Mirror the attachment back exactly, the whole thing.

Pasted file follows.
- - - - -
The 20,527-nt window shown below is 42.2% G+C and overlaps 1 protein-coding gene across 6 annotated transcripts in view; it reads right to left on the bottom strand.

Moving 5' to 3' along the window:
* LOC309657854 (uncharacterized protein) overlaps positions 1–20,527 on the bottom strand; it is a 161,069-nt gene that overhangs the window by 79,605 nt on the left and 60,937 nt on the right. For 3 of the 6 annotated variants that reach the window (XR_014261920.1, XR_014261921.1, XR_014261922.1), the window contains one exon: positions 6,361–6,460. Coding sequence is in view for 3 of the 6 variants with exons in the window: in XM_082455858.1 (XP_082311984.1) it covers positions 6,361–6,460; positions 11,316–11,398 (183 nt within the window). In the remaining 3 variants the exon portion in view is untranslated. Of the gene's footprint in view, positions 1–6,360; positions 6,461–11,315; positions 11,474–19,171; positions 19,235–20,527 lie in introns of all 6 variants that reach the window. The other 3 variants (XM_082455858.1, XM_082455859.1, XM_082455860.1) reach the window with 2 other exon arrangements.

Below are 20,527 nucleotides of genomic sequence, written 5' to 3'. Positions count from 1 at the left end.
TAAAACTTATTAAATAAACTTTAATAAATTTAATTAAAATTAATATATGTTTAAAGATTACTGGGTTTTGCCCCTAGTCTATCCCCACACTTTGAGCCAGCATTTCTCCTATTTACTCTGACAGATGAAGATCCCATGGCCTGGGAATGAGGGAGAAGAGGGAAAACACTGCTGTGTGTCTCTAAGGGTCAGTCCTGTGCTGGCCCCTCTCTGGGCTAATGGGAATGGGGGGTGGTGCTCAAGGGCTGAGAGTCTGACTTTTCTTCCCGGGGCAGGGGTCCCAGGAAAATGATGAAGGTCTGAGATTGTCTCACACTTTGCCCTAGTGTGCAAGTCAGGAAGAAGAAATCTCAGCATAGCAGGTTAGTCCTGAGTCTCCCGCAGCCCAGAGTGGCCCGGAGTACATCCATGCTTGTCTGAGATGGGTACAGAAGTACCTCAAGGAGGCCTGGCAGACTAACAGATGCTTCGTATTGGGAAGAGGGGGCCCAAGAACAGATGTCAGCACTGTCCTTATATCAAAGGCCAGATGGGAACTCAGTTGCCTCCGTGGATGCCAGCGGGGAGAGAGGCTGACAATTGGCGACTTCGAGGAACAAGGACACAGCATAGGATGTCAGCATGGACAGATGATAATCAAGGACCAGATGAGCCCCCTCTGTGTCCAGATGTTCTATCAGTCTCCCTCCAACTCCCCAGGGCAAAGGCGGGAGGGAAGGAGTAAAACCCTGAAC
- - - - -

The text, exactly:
The 20,527-nt window shown below is 42.2% G+C and overlaps 1 protein-coding gene across 6 annotated transcripts in view; it reads right to left on the bottom strand.

Moving 5' to 3' along the window:
* LOC309657854 (uncharacterized protein) overlaps positions 1–20,527 on the bottom strand; it is a 161,069-nt gene that overhangs the window by 79,605 nt on the left and 60,937 nt on the right. For 3 of the 6 annotated variants that reach the window (XR_014261920.1, XR_014261921.1, XR_014261922.1), the window contains one exon: positions 6,361–6,460. Coding sequence is in view for 3 of the 6 variants with exons in the window: in XM_082455858.1 (XP_082311984.1) it covers positions 6,361–6,460; positions 11,316–11,398 (183 nt within the window). In the remaining 3 variants the exon portion in view is untranslated. Of the gene's footprint in view, positions 1–6,360; positions 6,461–11,315; positions 11,474–19,171; positions 19,235–20,527 lie in introns of all 6 variants that reach the window. The other 3 variants (XM_082455858.1, XM_082455859.1, XM_082455860.1) reach the window with 2 other exon arrangements.

Below are 20,527 nucleotides of genomic sequence, written 5' to 3'. Positions count from 1 at the left end.
TAAAACTTATTAAATAAACTTTAATAAATTTAATTAAAATTAATATATGTTTAAAGATTACTGGGTTTTGCCCCTAGTCTATCCCCACACTTTGAGCCAGCATTTCTCCTATTTACTCTGACAGATGAAGATCCCATGGCCTGGGAATGAGGGAGAAGAGGGAAAACACTGCTGTGTGTCTCTAAGGGTCAGTCCTGTGCTGGCCCCTCTCTGGGCTAATGGGAATGGGGGGTGGTGCTCAAGGGCTGAGAGTCTGACTTTTCTTCCCGGGGCAGGGGTCCCAGGAAAATGATGAAGGTCTGAGATTGTCTCACACTTTGCCCTAGTGTGCAAGTCAGGAAGAAGAAATCTCAGCATAGCAGGTTAGTCCTGAGTCTCCCGCAGCCCAGAGTGGCCCGGAGTACATCCATGCTTGTCTGAGATGGGTACAGAAGTACCTCAAGGAGGCCTGGCAGACTAACAGATGCTTCGTATTGGGAAGAGGGGGCCCAAGAACAGATGTCAGCACTGTCCTTATATCAAAGGCCAGATGGGAACTCAGTTGCCTCCGTGGATGCCAGCGGGGAGAGAGGCTGACAATTGGCGACTTCGAGGAACAAGGACACAGCATAGGATGTCAGCATGGACAGATGATAATCAAGGACCAGATGAGCCCCCTCTGTGTCCAGATGTTCTATCAGTCTCCCTCCAACTCCCCAGGGCAAAGGCGGGAGGGAAGGAGTAAAACCCTGAAC